(See also Aneurysms Overview of Aortic Aneurysms Aneurysms are abnormal dilations of arteries caused by weakening of the arterial wall. Common causes include hypertension, atherosclerosis, infection, trauma, and hereditary or acquired connective... read more .)
About 70% of peripheral arterial aneurysms are popliteal aneurysms; 20% are iliofemoral aneurysms. Aneurysms at these locations frequently accompany abdominal aortic aneurysms Abdominal Aortic Aneurysms (AAA) Abdominal aortic diameter ≥ 3 cm typically constitutes an abdominal aortic aneurysm. The cause is multifactorial, but atherosclerosis is often involved. Most aneurysms grow slowly (~10%/year)... read more , and > 50% are bilateral. Rupture is relatively infrequent, but these aneurysms may lead to thromboembolism with acute distal arterial occlusion Acute Peripheral Arterial Occlusion Peripheral arteries may be acutely occluded by a thrombus, an embolus, aortic dissection, or acute compartment syndrome. Acute peripheral arterial occlusion may result from: Rupture and thrombosis... read more . Peripheral arterial aneurysms occur in men much more often than in women (> 20:1); mean age at presentation is 65. Aneurysms in arm arteries are relatively rare; they may cause limb ischemia, distal embolism, and stroke Overview of Stroke Strokes are a heterogeneous group of disorders involving sudden, focal interruption of cerebral blood flow that causes neurologic deficit. Strokes can be Ischemic (80%), typically resulting... read more .
Infectious (mycotic) aneurysms may occur in any artery but are most common in the femoral. They are usually due to salmonellae, staphylococci, or Treponema pallidum (which causes syphilitic aneurysm).
Common causes of peripheral arterial aneurysms include atherosclerosis Atherosclerosis Atherosclerosis is characterized by patchy intimal plaques (atheromas) that encroach on the lumen of medium-sized and large arteries. The plaques contain lipids, inflammatory cells, smooth muscle... read more , popliteal artery entrapment, and septic emboli (which cause mycotic aneurysms).
Peripheral arterial aneurysms are usually asymptomatic at the time of detection. Thrombosis or embolism (or rarely, aneurysm rupture) causes extremities to be painful, cold, pale, paresthetic, or pulseless. Infectious aneurysms may cause local pain, fever, malaise, and weight loss.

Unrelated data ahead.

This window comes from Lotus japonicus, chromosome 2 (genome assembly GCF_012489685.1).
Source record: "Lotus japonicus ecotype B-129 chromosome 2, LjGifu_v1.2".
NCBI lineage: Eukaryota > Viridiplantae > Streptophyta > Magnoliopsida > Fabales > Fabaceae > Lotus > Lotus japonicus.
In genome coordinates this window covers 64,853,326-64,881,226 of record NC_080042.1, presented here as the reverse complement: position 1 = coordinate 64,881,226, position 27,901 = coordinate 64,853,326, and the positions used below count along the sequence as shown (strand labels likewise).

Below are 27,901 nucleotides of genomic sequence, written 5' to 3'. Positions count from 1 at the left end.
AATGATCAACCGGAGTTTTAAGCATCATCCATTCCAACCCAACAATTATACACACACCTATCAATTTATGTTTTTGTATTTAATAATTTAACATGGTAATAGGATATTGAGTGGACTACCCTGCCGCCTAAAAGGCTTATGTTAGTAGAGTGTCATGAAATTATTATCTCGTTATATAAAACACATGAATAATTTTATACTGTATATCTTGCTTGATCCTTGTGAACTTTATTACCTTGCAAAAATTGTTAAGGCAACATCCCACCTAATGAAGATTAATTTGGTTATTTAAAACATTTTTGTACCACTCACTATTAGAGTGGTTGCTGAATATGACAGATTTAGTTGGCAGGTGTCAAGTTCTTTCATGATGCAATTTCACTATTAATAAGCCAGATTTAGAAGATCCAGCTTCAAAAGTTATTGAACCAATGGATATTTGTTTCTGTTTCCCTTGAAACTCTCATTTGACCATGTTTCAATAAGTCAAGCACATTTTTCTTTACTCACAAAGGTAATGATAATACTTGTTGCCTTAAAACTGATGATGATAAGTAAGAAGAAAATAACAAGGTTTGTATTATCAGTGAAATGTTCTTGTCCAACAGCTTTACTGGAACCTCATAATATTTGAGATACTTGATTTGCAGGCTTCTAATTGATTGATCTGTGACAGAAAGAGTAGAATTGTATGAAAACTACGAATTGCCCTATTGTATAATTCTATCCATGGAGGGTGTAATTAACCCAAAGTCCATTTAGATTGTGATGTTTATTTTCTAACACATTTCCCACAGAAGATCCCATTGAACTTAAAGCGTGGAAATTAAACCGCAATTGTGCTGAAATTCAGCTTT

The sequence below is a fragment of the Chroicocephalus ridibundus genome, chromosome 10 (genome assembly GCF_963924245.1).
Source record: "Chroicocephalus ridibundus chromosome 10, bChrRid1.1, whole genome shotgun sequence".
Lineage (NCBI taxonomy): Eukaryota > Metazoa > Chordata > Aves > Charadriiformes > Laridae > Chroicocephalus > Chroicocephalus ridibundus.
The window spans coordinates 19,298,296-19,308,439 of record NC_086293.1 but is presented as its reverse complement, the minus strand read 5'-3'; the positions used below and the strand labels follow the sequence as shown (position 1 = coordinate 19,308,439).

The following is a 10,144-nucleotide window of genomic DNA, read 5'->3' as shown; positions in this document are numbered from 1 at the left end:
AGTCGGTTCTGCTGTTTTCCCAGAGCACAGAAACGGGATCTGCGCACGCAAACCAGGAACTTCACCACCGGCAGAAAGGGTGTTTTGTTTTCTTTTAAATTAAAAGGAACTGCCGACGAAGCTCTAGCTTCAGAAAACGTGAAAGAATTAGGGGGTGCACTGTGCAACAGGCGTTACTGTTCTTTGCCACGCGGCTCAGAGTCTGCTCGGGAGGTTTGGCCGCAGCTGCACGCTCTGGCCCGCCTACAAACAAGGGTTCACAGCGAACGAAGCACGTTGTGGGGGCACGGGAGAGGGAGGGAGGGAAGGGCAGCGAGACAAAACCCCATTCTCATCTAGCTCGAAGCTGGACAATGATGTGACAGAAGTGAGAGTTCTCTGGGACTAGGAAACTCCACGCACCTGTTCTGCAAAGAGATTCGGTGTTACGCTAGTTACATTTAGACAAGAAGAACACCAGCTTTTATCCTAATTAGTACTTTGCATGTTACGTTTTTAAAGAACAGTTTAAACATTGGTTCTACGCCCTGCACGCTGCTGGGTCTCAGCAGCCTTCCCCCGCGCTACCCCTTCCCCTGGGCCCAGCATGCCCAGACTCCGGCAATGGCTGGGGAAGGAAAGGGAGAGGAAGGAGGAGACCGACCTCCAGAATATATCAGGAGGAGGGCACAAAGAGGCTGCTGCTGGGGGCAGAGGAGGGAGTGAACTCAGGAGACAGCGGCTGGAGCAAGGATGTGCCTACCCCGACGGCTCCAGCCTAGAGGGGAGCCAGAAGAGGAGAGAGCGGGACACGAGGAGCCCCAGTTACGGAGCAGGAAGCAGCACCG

Diagnosis is by ultrasonography, magnetic resonance angiography, or CT. Popliteal aneurysms may be suspected when physical examination detects an enlarged, pulsatile artery; the diagnosis is confirmed by imaging tests.
Risk of rupture of extremity aneurysms is low (< 5% for popliteal and 1 to 14% for iliofemoral aneurysms). For leg artery aneurysms, surgical repair is therefore often elective. It is indicated when the arteries are twice normal size or when the patient is symptomatic. However, surgical repair is indicated for all arm artery aneurysms because serious complications (eg, thromboembolism) are a greater risk. The affected segment of artery is excised and replaced with a graft. Limb salvage rate after surgical repair is 90 to 98% for asymptomatic patients and 70 to 80% for symptomatic patients.
In certain patients, an endovascular stent graft is another option for repair.
Peripheral arterial aneurysms occur mainly in men; the most common location is the popliteal artery.
Complications are rare and include rupture and thromboembolism.
Treat lower extremity aneurysms if patients are symptomatic or if the artery is twice normal size; all upper extremity aneurysms should be treated because of the higher risk of serious complications (eg, stroke).